Document Type

Article

Publication Date

9-28-2021

Publication Title

Catheterization and cardiovascular interventions

Abstract

BACKGROUND: Description of procedural outcomes using contemporary techniques that apply specialized coronary guidewires, microcatheters, and guide catheter extensions designed for chronic total occlusion (CTO) percutaneous revascularization is limited.

METHODS: A prospective, multicenter, single-arm study was conducted to evaluate procedural and in-hospital outcomes among 150 patients undergoing attempted CTO revascularization utilizing specialized guidewires, microcatheters and guide extensions. The primary endpoint was defined as successful guidewire recanalization and absence of in-hospital cardiac death, myocardial infarction (MI), or repeat target lesion revascularization (major adverse cardiac events, MACE).

RESULTS: The prevalence of diabetes was 32.7%; prior MI, 48.0%; and previous bypass surgery, 32.7%. Average (mean ± standard deviation) CTO length was 46.9 ± 20.5 mm, and mean J-CTO score was 1.9 ± 0.9. Combined radial and femoral arterial access was performed in 50.0% of cases. Device utilization included: support microcatheter, 100%; guide catheter extension, 64.0%; and mean number of study guidewires/procedure was 4.8 ± 2.6. Overall, procedural success was achieved in 75.3% of patients. The rate of successful guidewire recanalization was 94.7%, and in-hospital MACE was 19.3%. Achievement of TIMI grade 2 or 3 flow was observed in 93.3% of patients. Crossing strategies included antegrade (54.0%), retrograde (1.3%) and combined antegrade/retrograde techniques (44.7%). Clinically significant perforation resulting in hemodynamic instability and/or requiring intervention occurred in 16 (10.7%) patients.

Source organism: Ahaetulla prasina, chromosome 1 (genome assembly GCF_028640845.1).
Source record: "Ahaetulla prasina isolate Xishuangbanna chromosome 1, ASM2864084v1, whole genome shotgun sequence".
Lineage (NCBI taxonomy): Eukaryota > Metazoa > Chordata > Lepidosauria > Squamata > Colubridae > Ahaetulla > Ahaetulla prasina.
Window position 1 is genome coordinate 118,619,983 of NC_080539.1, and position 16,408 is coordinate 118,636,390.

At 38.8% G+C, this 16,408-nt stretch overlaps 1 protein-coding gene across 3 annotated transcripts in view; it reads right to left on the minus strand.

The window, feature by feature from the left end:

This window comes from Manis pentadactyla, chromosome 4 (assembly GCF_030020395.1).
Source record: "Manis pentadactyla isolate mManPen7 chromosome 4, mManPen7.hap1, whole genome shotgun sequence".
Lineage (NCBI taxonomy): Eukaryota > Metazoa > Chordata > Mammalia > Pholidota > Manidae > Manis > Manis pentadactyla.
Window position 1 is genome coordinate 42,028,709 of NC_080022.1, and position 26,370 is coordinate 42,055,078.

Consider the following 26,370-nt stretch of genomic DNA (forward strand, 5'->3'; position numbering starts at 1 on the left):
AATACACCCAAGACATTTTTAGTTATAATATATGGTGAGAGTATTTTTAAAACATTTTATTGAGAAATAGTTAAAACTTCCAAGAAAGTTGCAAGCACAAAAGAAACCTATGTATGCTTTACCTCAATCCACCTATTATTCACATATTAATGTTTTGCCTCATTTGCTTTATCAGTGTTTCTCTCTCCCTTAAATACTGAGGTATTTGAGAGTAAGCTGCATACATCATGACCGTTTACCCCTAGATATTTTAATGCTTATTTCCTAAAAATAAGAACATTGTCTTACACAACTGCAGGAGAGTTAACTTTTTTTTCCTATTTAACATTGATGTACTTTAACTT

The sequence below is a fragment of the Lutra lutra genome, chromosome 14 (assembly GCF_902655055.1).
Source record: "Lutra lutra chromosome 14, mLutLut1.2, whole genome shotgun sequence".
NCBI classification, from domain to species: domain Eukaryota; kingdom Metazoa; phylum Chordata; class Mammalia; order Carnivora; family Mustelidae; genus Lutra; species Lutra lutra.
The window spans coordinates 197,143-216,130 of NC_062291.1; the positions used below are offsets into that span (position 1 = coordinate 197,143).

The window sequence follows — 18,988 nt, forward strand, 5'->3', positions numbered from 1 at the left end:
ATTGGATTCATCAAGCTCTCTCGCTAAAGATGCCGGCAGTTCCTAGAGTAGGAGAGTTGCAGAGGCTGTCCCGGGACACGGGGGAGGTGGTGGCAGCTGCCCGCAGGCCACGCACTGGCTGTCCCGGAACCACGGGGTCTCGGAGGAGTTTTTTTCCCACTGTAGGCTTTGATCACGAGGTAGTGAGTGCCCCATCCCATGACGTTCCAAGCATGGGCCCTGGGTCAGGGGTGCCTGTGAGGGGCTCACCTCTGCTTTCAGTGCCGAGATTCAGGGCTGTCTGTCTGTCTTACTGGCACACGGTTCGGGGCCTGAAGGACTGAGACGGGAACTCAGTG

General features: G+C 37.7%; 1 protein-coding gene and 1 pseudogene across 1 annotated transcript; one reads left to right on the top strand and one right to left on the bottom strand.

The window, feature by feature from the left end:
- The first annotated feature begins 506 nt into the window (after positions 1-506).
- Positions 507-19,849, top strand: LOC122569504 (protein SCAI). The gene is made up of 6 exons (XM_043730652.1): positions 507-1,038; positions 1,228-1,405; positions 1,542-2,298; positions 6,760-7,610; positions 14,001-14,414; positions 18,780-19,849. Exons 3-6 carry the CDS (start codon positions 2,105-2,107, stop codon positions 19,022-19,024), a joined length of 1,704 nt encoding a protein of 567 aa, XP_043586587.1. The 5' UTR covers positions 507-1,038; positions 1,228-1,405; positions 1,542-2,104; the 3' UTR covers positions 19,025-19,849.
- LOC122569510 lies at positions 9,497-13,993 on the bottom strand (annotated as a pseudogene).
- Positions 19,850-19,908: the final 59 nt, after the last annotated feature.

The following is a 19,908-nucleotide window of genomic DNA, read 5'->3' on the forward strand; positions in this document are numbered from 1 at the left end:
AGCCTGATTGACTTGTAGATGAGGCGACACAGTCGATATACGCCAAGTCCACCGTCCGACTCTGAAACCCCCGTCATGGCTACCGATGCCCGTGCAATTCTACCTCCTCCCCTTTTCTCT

CONCLUSIONS: In a multicenter, prospective registration study, favorable procedural success was achieved despite high lesion complexity using antegrade and retrograde guidewire maneuvers and with acceptable safety, yet with comparably higher risk than conventional non-CTO PCI.

PubMed ID

34582080

ePublication

ePub ahead of print

Share

COinS